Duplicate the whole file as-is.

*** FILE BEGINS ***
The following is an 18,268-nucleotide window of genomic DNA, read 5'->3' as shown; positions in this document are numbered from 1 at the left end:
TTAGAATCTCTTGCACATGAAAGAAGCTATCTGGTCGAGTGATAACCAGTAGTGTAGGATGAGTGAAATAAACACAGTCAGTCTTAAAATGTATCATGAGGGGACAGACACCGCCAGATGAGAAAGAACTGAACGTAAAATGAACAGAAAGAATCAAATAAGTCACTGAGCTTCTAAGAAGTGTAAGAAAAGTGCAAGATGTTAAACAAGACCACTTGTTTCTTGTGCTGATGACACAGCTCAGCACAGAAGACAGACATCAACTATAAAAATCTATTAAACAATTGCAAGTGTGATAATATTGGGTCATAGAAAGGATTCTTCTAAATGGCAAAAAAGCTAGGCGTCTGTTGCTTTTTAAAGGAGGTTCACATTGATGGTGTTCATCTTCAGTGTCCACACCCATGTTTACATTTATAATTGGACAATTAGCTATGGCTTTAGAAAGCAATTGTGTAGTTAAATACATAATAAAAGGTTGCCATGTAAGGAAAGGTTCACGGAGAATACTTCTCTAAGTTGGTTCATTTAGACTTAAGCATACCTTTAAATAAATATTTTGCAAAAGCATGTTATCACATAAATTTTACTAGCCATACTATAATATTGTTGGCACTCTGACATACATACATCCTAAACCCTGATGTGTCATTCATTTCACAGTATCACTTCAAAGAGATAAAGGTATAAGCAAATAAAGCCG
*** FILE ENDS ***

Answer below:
The following is an 18,268-nucleotide window of genomic DNA, read 5'->3' as shown; positions in this document are numbered from 1 at the left end:
TTAGAATCTCTTGCACATGAAAGAAGCTATCTGGTCGAGTGATAACCAGTAGTGTAGGATGAGTGAAATAAACACAGTCAGTCTTAAAATGTATCATGAGGGGACAGACACCGCCAGATGAGAAAGAACTGAACGTAAAATGAACAGAAAGAATCAAATAAGTCACTGAGCTTCTAAGAAGTGTAAGAAAAGTGCAAGATGTTAAACAAGACCACTTGTTTCTTGTGCTGATGACACAGCTCAGCACAGAAGACAGACATCAACTATAAAAATCTATTAAACAATTGCAAGTGTGATAATATTGGGTCATAGAAAGGATTCTTCTAAATGGCAAAAAAGCTAGGCGTCTGTTGCTTTTTAAAGGAGGTTCACATTGATGGTGTTCATCTTCAGTGTCCACACCCATGTTTACATTTATAATTGGACAATTAGCTATGGCTTTAGAAAGCAATTGTGTAGTTAAATACATAATAAAAGGTTGCCATGTAAGGAAAGGTTCACGGAGAATACTTCTCTAAGTTGGTTCATTTAGACTTAAGCATACCTTTAAATAAATATTTTGCAAAAGCATGTTATCACATAAATTTTACTAGCCATACTATAATATTGTTGGCACTCTGACATACATACATCCTAAACCCTGATGTGTCATTCATTTCACAGTATCACTTCAAAGAGATAAAGGTATAAGCAAATAAAGCCG